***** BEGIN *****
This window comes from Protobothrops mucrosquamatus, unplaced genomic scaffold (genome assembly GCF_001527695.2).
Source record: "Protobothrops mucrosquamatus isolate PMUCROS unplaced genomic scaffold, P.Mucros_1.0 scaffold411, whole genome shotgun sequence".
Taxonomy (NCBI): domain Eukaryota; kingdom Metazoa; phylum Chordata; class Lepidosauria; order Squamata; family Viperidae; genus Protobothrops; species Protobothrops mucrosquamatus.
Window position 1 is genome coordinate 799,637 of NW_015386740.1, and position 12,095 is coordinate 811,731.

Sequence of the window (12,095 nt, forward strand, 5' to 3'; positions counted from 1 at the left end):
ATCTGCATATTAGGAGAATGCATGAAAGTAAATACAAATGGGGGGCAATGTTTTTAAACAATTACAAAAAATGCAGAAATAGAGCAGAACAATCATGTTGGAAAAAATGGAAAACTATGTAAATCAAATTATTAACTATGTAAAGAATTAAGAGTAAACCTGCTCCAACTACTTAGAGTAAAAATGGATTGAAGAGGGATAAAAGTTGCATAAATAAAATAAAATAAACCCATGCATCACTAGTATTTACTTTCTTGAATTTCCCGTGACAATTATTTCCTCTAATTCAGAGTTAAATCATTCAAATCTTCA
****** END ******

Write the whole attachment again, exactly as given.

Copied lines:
This window comes from Protobothrops mucrosquamatus, unplaced genomic scaffold (genome assembly GCF_001527695.2).
Source record: "Protobothrops mucrosquamatus isolate PMUCROS unplaced genomic scaffold, P.Mucros_1.0 scaffold411, whole genome shotgun sequence".
Taxonomy (NCBI): domain Eukaryota; kingdom Metazoa; phylum Chordata; class Lepidosauria; order Squamata; family Viperidae; genus Protobothrops; species Protobothrops mucrosquamatus.
Window position 1 is genome coordinate 799,637 of NW_015386740.1, and position 12,095 is coordinate 811,731.

Sequence of the window (12,095 nt, forward strand, 5' to 3'; positions counted from 1 at the left end):
ATCTGCATATTAGGAGAATGCATGAAAGTAAATACAAATGGGGGGCAATGTTTTTAAACAATTACAAAAAATGCAGAAATAGAGCAGAACAATCATGTTGGAAAAAATGGAAAACTATGTAAATCAAATTATTAACTATGTAAAGAATTAAGAGTAAACCTGCTCCAACTACTTAGAGTAAAAATGGATTGAAGAGGGATAAAAGTTGCATAAATAAAATAAAATAAACCCATGCATCACTAGTATTTACTTTCTTGAATTTCCCGTGACAATTATTTCCTCTAATTCAGAGTTAAATCATTCAAATCTTCA